Shining Path founder rejects terrorism charge in Peru retrial

Shining Path founder Abimael Guzman, whose messianic communist vision inspired a rebellion that left nearly 70,000 people dead, denied Monday in his civilian retrial that he was a terrorist.

"I am a revolutionary combatant and totally reject being a terrorist," Radioprogramas radio quoted Guzman as saying during his retrial, now entering its third week in a maximum-security naval base where he has been held since April 1993.

A court spokesman told The Associated Press the quotation was accurate.

"I have not been a terrorist and never will be. I am recognized as the leader of Communist Party," Guzman, a 70-year-old former philosophy professor, reportedly said before refusing to answer further questions.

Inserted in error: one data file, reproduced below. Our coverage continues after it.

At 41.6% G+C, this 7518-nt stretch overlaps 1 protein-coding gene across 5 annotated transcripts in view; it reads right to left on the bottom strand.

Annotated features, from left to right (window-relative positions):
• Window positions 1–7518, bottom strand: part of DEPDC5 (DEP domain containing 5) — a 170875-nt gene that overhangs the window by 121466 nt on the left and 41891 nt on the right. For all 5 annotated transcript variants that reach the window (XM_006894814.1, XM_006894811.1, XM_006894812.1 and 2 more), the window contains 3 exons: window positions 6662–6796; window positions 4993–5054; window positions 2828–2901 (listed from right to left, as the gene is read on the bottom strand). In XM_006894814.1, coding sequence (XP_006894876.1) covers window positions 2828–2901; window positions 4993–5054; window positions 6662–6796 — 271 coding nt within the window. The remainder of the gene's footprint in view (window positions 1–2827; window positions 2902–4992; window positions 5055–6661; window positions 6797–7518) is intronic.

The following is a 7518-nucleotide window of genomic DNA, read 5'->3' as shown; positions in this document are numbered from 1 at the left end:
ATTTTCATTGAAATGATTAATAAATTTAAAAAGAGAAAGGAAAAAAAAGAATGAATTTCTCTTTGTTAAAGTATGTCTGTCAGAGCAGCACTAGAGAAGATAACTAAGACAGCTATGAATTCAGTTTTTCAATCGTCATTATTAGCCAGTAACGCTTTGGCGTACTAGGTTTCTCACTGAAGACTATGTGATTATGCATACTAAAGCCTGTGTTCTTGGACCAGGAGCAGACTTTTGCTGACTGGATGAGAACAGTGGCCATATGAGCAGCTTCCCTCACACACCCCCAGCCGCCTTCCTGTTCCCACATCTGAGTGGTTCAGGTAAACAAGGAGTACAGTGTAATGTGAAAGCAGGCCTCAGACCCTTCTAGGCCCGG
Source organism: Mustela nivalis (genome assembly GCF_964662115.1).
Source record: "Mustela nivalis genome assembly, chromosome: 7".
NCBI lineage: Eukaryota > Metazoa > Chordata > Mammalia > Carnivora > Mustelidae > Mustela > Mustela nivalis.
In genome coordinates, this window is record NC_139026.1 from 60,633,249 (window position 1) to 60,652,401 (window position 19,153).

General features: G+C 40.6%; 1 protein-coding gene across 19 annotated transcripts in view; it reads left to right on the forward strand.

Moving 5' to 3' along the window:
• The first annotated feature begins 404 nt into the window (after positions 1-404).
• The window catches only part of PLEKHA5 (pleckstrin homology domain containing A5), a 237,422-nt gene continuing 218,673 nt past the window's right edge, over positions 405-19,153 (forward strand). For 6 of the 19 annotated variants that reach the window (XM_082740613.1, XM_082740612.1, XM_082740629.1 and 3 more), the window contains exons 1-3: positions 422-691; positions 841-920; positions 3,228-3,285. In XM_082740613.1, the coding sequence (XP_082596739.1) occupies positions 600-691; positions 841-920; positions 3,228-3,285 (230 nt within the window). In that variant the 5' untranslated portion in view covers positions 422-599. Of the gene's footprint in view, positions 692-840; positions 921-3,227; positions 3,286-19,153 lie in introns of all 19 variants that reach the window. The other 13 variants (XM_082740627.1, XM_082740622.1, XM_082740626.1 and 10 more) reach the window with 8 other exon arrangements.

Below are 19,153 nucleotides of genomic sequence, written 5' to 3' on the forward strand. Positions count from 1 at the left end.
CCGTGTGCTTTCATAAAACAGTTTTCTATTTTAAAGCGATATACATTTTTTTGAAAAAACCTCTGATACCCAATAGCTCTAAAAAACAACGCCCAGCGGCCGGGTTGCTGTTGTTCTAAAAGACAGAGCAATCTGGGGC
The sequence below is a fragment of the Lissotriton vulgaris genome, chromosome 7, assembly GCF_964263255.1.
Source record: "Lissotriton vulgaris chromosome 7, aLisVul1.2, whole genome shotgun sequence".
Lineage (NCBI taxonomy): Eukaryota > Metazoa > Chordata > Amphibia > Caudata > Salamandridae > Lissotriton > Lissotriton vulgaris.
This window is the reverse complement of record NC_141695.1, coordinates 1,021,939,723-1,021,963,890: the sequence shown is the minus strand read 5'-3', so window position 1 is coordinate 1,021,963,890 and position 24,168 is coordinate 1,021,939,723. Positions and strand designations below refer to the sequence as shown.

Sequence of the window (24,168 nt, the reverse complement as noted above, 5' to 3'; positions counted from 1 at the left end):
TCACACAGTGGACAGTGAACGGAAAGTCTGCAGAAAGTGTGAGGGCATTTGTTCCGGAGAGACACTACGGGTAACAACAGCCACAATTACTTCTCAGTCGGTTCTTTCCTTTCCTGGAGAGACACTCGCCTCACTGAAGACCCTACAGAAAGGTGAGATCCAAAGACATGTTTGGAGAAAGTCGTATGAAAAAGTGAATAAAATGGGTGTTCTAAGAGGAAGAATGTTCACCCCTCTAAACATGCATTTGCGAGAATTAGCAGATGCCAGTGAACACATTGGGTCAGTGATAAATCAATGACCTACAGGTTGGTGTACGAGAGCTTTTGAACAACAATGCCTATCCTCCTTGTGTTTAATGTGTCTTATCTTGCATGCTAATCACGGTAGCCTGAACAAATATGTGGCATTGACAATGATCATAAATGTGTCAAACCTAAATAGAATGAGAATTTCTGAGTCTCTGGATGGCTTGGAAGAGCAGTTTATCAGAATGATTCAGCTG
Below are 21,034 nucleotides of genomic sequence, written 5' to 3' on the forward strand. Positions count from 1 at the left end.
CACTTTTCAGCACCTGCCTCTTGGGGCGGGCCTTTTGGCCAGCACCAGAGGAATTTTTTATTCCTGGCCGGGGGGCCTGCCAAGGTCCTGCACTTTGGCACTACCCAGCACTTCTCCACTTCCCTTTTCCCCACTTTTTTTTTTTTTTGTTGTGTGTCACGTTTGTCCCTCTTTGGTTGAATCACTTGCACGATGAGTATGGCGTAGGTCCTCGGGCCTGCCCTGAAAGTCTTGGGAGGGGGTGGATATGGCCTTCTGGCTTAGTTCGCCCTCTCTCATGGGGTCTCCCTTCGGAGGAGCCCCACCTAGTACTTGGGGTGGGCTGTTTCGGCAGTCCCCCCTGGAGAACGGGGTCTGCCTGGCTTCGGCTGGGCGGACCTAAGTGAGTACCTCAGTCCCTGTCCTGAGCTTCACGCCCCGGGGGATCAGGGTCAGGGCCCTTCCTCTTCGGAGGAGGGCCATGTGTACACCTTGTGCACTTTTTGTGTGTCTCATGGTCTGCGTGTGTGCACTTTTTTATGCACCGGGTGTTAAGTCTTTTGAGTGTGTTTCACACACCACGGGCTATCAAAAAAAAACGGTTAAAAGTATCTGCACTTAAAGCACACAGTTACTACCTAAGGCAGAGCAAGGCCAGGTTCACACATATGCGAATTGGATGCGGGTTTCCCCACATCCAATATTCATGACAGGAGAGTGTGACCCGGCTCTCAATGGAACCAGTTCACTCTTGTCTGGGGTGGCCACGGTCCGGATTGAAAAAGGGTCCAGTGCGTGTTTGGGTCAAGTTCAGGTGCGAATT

Guzman was sentenced to life soon after his 1992 capture, but the draconian military court system that judged him and hundreds of other rebels was ruled unconstitutional two years ago, leading to his civilian retrial, in which prosecutors are seeking another life sentence.

Guzman and nearly a dozen of his top commanders are charged with directing a campaign of car bombings, sabotage, assassinations and massacres in the 1980s and early 1990s to overthrow the government and install a communist state.

The Shining Path was one of Latin America's deadliest insurgencies and blamed for more than half an estimated 69,280 deaths between 1980 and 2000. The Shining Path urged its followers to "cross a river of blood" to achieve its vision of a classless society even if it cost a million lives. The violence dropped off significantly following the capture of Guzman and other key leaders.

Several hundred guerrillas continue to operate in Peru's highland jungles, where they run protection for cocaine traffickers, AP reported.

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